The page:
From theory to practice, from film criticism to filmmaking. His career was not unique but was able to reflect all the concerns and questions of a troubled time and a society that was questioning itself. Jean-Louis Comolli died on May 19 in Paris, at the age of 80. He was born on July 30, 1941, in Philippeville (now Skikda), Algeria.
Jean-Louis Comolli discovered cinema in the film clubs of Algiers, then in Paris. At the beginning of the 1960s, he frequented, with his friend Jean Narboni, the circles of the most demanding Parisian cinephilia. He begins to write to Cinema notebooks in 1962. He exalts the great artists of American cinema now at the end of their career, such as John Ford or Howard Hawks. In 1966, he defended, in a superb text, the film Red line 7000, of Hawks, which is not, far from it, the object of critical unanimity.
This admiration of the great Hollywood authors was nourished by the new concepts that the social sciences, in full effervescence, were generating at the time. Comolli, faithful to a requirement that the magazine has imposed on itself, is passionate about what are called “young cinemas”, the emergence, in the world, of new cinematographies, of a nascent generation of directors , far from the major industrial centers of film production.
Critics and free-jazz
Alongside his activity as a film critic, he collaborates with the review jazz-magazinetaking an interest in the evolutions of what has been called free-jazz, a music that was becoming more libertarian, more radical, in phase, perhaps, at least that’s how it was fantasized, with the social and racial movements of an era that was on fire.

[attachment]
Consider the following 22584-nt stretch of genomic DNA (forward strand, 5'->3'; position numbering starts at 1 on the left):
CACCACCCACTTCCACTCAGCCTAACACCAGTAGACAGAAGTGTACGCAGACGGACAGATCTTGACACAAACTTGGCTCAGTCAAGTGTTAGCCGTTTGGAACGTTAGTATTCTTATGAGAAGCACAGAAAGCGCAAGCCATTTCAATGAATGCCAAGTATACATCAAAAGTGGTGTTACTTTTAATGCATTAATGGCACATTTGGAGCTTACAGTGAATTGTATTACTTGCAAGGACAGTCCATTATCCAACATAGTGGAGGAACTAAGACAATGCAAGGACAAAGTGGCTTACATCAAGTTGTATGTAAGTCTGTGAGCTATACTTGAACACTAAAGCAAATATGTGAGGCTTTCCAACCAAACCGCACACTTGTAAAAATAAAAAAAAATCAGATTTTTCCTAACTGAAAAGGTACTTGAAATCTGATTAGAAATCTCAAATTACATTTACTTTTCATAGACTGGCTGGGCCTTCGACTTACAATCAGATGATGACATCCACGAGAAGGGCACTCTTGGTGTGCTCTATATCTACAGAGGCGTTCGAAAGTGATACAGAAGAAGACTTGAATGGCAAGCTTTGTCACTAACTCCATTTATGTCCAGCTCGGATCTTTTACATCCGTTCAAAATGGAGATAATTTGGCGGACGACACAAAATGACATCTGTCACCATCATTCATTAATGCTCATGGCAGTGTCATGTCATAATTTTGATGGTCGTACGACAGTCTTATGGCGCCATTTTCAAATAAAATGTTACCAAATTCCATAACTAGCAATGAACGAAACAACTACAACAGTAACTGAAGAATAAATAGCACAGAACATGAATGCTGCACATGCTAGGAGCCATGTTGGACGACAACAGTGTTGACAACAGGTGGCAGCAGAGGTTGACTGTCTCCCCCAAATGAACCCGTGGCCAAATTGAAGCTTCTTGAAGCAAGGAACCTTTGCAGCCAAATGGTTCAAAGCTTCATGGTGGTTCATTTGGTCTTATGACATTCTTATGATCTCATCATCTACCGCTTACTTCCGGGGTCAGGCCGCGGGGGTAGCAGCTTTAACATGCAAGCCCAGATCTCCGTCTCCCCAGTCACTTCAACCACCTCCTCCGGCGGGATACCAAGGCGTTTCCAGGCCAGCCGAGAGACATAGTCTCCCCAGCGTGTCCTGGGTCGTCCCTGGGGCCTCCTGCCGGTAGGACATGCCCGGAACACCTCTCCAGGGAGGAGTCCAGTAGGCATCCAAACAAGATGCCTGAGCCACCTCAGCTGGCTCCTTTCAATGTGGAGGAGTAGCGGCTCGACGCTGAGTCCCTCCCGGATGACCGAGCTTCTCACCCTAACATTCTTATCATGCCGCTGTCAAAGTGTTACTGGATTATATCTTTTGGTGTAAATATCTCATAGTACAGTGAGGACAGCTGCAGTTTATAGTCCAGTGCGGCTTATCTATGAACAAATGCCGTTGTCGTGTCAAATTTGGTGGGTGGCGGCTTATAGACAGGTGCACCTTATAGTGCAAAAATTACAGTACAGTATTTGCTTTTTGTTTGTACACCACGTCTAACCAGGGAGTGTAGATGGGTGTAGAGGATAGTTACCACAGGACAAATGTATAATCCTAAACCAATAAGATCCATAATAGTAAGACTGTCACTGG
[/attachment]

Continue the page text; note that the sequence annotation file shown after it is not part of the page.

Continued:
Comolli becomes editor-in-chief of Cinema notebooks in 1966. It accompanies an increasingly theoretical shift in the journal. It is a time of profound questioning of a medium whose intrinsically political nature is questioned. In a series of texts grouped under the title Technique and IdeologyComolli attempts to unveil the historicity of the mechanisms and figures of speech in cinematographic staging, belying any idea of an illusory neutrality of technique.
It follows and accompanies the evolution of Cinema notebooks towards a Maoist line. It is the time of quarrels, repudiations, broken friendships too. In 1971, he co-wrote with Philippe Carles Free Jazz Black Power (republished in 2000 by Gallimard, “Folio”), affirmation of the revolutionary nature of the new forms of black music opposed to an alleged conservative dimension of so-called “classical” jazz and its structures (the great orchestras of the 1930s and 1940s) . The work provoked many discussions among amateurs.
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